At a recent education conference, Marshall Tuck and Tony Thurmond, both candidates for California State Superintendent of Public Instruction, discussed strategies to combat a teacher shortage that is gripping the state, EdSource reports.
One of the issues is the need to offer incentives, such as housing, to recruit new teachers and provide sufficient mentoring and support to retain them.
In the wake of the shortage of teachers in the state, panelist Tara Kinney, director of state policy for the Palo Alto-based Learning Policy Institute, said that two-thirds of new special education teachers and two-fifths of new science and math teachers are underprepared, lacking a preliminary teaching credential, or are assigned to classes without having the subject expertise.
The reduction of the pool of qualified teaching candidates nationwide is reaching critical proportions and leaving many school districts scrambling to fill classroom positions, especially in high-need fields such as STEM and special education. Lack of affordable housing, the challenges of teaching in a data-driven environment, increasing pressures on the profession, and the lure of higher paying jobs are factors in the teacher shortage across the country.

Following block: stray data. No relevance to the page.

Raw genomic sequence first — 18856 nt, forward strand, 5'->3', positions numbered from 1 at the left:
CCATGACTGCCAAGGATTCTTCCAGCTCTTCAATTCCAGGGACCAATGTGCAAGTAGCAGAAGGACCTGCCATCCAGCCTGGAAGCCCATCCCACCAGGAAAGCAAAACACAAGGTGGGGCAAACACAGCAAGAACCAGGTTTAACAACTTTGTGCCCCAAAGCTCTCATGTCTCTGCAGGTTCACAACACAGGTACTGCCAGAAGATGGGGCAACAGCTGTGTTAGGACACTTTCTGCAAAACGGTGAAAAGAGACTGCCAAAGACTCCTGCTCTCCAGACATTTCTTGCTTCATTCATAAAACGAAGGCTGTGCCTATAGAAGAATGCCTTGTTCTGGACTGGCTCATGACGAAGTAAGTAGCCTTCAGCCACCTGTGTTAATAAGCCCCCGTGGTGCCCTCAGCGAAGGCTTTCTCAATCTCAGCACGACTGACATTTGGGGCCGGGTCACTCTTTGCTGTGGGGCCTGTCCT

Another EdSource article revealed that the number of underprepared teachers working in California’s public school classrooms has more than doubled in just three years. While using underprepared teachers may be a temporary fix for a difficult situation, the longterm effect on educational quality remains to be seen.
Some school districts are looking for new ways to encourage high school students to go into the teaching profession by offering career pathways in high school and college scholarships based on returning to the school district to teach. In the meantime, competition for high-quality teachers is sending many states scrambling for candidates and making teacher recruitment a nightmare for many school districts.